I am happy that we could be together in this elders’ meeting. This is probably the biggest elders’ meeting we have had in the United States. There are five hundred thirty brothers here in attendance. I noticed that many young ones are among the elders. I am happy about this, but I am also quite concerned. Paul’s charge to us is that the "new hands" should be considered carefully before being brought into the realm, the circle, of the eldership. In 1 Timothy 3:6 Paul says that an overseer should not be a novice, or a new convert.
On the other hand, there need to be learners in the eldership. Learning spiritual things may be likened to learning a language. It is easier for a young person to learn a new language. An older person may learn a new language, but it is difficult for him to get rid of his accent. In this sense, it is very good to have young ones in the eldership. However, I also want to warn the young ones. I have passed through your age, and I do know what is in a young man that can be a possible problem. This does not mean that we older ones do not have any problem. We have our problem, the middle-aged brothers have their problem, and the young brothers have their problem. Every age group has its problems.
When you are young, the problem is your pride. It is hard for the young people to avoid pride. In the past sixty to seventy years, I have been watching over the recovery and the world situation. I have discovered that pride is the problem with the young people. In the past seventy years, the Lord brought in some brilliant, marvelous, excellent young ones among us. However, about eighty percent of the brilliant young ones whom the Lord brought into our realm were spoiled by their pride. Thus, we are short of hands today.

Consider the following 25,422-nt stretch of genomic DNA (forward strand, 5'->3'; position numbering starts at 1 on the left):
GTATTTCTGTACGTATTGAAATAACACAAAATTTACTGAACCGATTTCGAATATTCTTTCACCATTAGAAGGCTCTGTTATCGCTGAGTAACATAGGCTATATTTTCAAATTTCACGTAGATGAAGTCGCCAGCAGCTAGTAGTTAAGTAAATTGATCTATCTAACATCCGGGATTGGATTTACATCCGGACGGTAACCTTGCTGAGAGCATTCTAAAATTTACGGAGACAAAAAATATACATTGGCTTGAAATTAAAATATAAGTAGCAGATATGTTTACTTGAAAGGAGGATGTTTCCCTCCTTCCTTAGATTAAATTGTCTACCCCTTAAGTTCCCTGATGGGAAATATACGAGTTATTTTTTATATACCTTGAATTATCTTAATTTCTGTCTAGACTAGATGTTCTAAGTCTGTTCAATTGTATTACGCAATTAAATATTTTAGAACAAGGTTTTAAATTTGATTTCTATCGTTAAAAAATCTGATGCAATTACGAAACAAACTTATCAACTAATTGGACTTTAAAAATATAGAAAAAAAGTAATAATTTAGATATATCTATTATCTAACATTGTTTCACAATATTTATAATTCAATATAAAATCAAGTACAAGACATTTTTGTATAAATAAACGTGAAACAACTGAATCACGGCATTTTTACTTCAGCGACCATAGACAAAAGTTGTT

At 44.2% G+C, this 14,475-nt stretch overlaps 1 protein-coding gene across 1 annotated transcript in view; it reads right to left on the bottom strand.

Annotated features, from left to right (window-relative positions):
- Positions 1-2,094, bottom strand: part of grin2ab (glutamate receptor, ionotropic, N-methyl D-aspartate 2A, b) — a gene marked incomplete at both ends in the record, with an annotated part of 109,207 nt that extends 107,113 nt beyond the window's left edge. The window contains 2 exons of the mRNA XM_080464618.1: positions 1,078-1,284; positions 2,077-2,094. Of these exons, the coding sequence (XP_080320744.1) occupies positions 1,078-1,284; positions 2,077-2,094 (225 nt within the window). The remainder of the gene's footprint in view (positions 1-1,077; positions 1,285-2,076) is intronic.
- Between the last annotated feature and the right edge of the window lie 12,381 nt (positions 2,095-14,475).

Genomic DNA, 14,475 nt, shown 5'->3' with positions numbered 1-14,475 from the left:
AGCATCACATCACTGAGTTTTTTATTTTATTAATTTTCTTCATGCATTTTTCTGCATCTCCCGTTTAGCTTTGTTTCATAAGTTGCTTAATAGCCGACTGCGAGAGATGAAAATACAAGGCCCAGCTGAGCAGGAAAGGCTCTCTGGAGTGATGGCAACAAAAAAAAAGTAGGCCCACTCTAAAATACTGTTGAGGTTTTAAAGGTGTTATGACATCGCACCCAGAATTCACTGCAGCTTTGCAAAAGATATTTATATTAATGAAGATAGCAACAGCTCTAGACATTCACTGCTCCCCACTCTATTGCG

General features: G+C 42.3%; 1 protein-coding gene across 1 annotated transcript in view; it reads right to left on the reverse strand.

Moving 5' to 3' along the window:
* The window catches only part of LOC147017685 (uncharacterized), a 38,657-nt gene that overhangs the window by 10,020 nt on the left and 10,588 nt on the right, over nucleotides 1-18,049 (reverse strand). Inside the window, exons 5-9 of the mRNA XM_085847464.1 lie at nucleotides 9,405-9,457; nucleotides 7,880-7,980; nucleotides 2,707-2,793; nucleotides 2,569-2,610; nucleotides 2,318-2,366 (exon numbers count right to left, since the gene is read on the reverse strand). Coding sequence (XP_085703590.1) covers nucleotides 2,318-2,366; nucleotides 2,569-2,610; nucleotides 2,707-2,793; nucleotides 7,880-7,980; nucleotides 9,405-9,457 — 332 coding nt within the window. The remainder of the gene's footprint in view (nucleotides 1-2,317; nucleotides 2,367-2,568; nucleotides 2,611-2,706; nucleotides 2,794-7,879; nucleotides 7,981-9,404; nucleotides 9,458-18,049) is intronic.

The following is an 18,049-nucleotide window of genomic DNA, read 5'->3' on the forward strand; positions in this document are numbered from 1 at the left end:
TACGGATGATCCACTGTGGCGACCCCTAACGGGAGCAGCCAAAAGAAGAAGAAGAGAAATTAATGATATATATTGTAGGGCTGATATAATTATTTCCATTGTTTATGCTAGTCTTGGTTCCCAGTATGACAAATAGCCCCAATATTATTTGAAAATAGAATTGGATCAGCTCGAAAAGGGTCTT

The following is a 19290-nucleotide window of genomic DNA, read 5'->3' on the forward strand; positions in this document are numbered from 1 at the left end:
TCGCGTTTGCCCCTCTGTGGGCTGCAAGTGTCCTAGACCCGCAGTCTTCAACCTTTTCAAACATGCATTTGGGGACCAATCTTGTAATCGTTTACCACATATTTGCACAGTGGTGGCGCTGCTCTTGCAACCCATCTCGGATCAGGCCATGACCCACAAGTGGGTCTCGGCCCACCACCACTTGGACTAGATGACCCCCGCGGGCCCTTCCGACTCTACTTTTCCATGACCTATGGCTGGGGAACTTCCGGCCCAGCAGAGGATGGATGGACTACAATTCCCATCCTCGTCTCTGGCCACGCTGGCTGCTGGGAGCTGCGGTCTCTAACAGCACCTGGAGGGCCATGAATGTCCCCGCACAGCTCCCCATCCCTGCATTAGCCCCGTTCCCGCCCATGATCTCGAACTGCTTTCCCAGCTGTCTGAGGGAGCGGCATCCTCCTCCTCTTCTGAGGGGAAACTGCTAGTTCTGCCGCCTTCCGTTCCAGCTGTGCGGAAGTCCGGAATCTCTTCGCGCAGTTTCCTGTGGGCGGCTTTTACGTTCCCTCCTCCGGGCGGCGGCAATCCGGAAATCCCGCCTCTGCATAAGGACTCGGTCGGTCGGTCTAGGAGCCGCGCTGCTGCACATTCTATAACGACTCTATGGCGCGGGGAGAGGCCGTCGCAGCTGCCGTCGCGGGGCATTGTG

Because the recovery is real and rich in truth, the entire world is open to the recovery. Especially, I would say that all of Central America and South America, with Puerto Rico and the Caribbean Islands, are open to us. We have so many requests from these places for some to come and help them. This has become our burden. We cannot bear this much. We are short of hands. If we had fifty co-workers who would be able to go to help meet the present demand, it still would not be sufficient. In New Zealand, Australia, Korea, and southeastern Asia, there is also the need.
I received a letter three days ago from a brother in Mongolia. I want to report to you that there is a local church of about twenty-five saints there in the recovery. Most of them are either students or professors in the universities. The way they meet and serve is absolutely in the new way. They have also asked for some to come there to help. These ones in Mongolia are open and eager to know the Bible and to know the Lord. Who will go to them? This shows again that the door is wide open to the Lord’s recovery.
(Further Consideration of the Eldership, the Region of Work, and the Care for the Body of Christ, Chapter 1, by Witness Lee)